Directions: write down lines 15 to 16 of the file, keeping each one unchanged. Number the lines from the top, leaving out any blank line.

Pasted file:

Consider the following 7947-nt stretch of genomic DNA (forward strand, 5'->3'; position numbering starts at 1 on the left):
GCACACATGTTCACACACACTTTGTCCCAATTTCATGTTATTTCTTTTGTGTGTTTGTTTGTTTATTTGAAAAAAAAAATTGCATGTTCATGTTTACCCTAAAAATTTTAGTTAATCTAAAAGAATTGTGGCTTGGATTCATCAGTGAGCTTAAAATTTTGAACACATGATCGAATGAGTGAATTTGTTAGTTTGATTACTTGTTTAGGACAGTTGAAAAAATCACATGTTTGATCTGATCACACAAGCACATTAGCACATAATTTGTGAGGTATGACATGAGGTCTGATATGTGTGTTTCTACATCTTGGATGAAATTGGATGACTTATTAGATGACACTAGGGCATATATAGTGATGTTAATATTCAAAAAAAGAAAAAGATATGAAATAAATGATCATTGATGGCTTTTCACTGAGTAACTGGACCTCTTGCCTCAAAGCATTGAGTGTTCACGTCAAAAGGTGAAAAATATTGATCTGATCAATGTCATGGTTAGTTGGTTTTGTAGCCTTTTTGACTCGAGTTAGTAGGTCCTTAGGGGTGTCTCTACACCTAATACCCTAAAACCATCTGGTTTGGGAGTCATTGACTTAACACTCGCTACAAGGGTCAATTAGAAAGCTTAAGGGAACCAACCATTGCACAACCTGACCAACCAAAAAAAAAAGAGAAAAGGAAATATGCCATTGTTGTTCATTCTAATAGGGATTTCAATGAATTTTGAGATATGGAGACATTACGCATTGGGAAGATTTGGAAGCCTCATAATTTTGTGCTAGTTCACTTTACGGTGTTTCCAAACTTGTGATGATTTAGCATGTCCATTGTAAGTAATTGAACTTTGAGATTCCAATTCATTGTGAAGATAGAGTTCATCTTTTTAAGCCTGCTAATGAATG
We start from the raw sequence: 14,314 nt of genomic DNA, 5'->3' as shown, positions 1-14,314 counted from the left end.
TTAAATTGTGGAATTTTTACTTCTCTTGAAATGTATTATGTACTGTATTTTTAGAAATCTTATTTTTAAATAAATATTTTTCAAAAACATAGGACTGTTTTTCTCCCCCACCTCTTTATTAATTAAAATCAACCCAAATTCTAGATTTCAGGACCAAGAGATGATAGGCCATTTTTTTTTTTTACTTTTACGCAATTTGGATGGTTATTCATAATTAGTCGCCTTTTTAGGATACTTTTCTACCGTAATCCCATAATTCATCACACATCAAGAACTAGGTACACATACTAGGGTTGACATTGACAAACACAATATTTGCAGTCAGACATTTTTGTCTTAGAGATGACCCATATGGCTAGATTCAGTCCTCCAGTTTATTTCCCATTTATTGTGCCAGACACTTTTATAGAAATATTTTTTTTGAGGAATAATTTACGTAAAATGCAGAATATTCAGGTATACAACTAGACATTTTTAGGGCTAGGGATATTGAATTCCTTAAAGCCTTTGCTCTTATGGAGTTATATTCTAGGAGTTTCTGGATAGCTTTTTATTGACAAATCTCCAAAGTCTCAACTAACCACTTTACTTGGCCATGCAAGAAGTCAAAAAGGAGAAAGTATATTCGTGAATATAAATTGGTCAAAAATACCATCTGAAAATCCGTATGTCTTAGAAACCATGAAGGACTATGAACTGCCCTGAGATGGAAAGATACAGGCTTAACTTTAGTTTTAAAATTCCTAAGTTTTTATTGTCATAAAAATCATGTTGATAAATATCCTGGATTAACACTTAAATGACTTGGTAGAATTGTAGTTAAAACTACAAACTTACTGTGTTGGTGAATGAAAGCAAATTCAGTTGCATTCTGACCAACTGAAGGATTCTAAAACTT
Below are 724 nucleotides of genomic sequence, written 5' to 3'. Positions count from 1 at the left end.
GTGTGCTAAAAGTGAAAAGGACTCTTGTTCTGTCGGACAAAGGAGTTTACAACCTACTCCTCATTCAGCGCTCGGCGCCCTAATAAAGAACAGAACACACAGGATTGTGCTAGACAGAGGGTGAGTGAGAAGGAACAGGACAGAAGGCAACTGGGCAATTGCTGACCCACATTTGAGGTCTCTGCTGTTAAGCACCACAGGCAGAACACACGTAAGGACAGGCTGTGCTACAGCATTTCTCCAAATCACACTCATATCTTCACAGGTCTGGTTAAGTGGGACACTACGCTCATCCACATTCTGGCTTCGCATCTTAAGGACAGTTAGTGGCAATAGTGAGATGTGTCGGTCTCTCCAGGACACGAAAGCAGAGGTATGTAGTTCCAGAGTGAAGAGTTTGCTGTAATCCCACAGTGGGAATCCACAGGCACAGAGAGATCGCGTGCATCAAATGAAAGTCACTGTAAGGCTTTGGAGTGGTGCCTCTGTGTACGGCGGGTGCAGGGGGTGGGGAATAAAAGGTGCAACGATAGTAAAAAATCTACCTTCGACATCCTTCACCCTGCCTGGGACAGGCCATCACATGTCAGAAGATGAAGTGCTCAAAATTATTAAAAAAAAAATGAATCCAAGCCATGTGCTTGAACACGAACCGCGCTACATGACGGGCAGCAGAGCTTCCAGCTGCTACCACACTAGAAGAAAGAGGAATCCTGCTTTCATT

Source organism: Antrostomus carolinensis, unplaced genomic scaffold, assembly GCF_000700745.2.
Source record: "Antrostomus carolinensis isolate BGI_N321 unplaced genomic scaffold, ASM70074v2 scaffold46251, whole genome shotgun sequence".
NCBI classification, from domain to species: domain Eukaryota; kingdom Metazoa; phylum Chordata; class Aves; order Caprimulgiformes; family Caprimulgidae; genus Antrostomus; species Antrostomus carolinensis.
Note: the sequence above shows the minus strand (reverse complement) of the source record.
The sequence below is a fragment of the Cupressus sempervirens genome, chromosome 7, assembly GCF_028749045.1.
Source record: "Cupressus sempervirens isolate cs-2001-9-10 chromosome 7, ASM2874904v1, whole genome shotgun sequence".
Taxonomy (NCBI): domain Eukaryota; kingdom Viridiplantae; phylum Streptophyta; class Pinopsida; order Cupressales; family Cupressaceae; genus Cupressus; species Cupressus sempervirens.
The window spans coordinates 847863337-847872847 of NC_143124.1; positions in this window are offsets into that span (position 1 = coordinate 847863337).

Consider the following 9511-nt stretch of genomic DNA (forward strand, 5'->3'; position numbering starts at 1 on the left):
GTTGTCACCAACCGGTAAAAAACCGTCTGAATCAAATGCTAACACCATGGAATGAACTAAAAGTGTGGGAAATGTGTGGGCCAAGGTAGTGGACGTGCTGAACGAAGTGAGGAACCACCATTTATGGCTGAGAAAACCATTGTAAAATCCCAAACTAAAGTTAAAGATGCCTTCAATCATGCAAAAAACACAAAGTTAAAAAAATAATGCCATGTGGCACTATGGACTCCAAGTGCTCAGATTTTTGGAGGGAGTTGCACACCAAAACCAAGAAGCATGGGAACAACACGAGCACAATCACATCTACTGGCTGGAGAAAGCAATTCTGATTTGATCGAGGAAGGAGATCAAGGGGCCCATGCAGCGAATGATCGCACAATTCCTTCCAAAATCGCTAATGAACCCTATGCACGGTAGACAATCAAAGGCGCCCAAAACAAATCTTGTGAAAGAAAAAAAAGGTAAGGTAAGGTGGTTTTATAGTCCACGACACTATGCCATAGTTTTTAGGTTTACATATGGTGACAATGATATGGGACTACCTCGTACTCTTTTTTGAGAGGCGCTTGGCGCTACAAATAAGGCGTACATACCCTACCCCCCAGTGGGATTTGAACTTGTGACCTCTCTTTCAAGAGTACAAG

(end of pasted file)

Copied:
Consider the following 9511-nt stretch of genomic DNA (forward strand, 5'->3'; position numbering starts at 1 on the left):
GTTGTCACCAACCGGTAAAAAACCGTCTGAATCAAATGCTAACACCATGGAATGAACTAAAAGTGTGGGAAATGTGTGGGCCAAGGTAGTGGACGTGCTGAACGAAGTGAGGAACCACCATTTATGGCTGAGAAAACCATTGTAAAATCCCAAACTAAAGTTAAAGATGCCTTCAATCATGCAAAAAACACAAAGTTAAAAAAATAATGCCATGTGGCACTATGGACTCCAAGTGCTCAGATTTTTGGAGGGAGTTGCACACCAAAACCAAGAAGCATGGGAACAACACGAGCACAATCACATCTACTGGCTGGAGAAAGCAATTCTGATTTGATCGAGGAAGGAGATCAAGGGGCCCATGCAGCGAATGATCGCACAATTCCTTCCAAAATCGCTAATGAACCCTATGCACGGTAGACAATCAAAGGCGCCCAAAACAAATCTTGTGAAAGAAAAAAAAGGTAAGGTAAGGTGGTTTTATAGTCCACGACACTATGCCATAGTTTTTAGGTTTACATATGGTGACAATGATATGGGACTACCTCGTACTCTTTTTTGAGAGGCGCTTGGCGCTACAAATAAGGCGTACATACCCTACCCCCCAGTGGGATTTGAACTTGTGACCTCTCTTTCAAGAGTACAAG